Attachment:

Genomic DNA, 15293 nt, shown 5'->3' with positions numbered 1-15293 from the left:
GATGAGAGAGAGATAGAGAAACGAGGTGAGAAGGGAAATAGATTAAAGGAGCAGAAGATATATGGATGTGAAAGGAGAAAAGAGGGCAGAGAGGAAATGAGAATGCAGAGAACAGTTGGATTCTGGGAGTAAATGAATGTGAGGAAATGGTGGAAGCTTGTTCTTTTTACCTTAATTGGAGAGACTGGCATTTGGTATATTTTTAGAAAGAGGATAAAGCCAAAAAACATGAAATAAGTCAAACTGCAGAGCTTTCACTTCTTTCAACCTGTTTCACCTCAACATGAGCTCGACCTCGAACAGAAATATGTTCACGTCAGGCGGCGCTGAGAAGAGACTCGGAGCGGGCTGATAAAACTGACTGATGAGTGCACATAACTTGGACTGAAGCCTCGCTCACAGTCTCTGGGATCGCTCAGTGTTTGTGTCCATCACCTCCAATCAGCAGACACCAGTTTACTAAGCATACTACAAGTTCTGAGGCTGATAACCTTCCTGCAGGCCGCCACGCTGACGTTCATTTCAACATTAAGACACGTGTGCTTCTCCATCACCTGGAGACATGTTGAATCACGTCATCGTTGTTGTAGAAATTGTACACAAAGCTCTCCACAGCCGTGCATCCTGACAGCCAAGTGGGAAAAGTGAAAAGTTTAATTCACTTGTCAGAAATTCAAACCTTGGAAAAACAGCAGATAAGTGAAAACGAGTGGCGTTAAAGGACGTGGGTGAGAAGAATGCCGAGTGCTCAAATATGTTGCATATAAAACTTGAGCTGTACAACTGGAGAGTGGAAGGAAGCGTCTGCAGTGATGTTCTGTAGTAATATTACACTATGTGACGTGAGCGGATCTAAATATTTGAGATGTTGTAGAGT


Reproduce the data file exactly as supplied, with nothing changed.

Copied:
Genomic DNA, 15293 nt, shown 5'->3' with positions numbered 1-15293 from the left:
GATGAGAGAGAGATAGAGAAACGAGGTGAGAAGGGAAATAGATTAAAGGAGCAGAAGATATATGGATGTGAAAGGAGAAAAGAGGGCAGAGAGGAAATGAGAATGCAGAGAACAGTTGGATTCTGGGAGTAAATGAATGTGAGGAAATGGTGGAAGCTTGTTCTTTTTACCTTAATTGGAGAGACTGGCATTTGGTATATTTTTAGAAAGAGGATAAAGCCAAAAAACATGAAATAAGTCAAACTGCAGAGCTTTCACTTCTTTCAACCTGTTTCACCTCAACATGAGCTCGACCTCGAACAGAAATATGTTCACGTCAGGCGGCGCTGAGAAGAGACTCGGAGCGGGCTGATAAAACTGACTGATGAGTGCACATAACTTGGACTGAAGCCTCGCTCACAGTCTCTGGGATCGCTCAGTGTTTGTGTCCATCACCTCCAATCAGCAGACACCAGTTTACTAAGCATACTACAAGTTCTGAGGCTGATAACCTTCCTGCAGGCCGCCACGCTGACGTTCATTTCAACATTAAGACACGTGTGCTTCTCCATCACCTGGAGACATGTTGAATCACGTCATCGTTGTTGTAGAAATTGTACACAAAGCTCTCCACAGCCGTGCATCCTGACAGCCAAGTGGGAAAAGTGAAAAGTTTAATTCACTTGTCAGAAATTCAAACCTTGGAAAAACAGCAGATAAGTGAAAACGAGTGGCGTTAAAGGACGTGGGTGAGAAGAATGCCGAGTGCTCAAATATGTTGCATATAAAACTTGAGCTGTACAACTGGAGAGTGGAAGGAAGCGTCTGCAGTGATGTTCTGTAGTAATATTACACTATGTGACGTGAGCGGATCTAAATATTTGAGATGTTGTAGAGT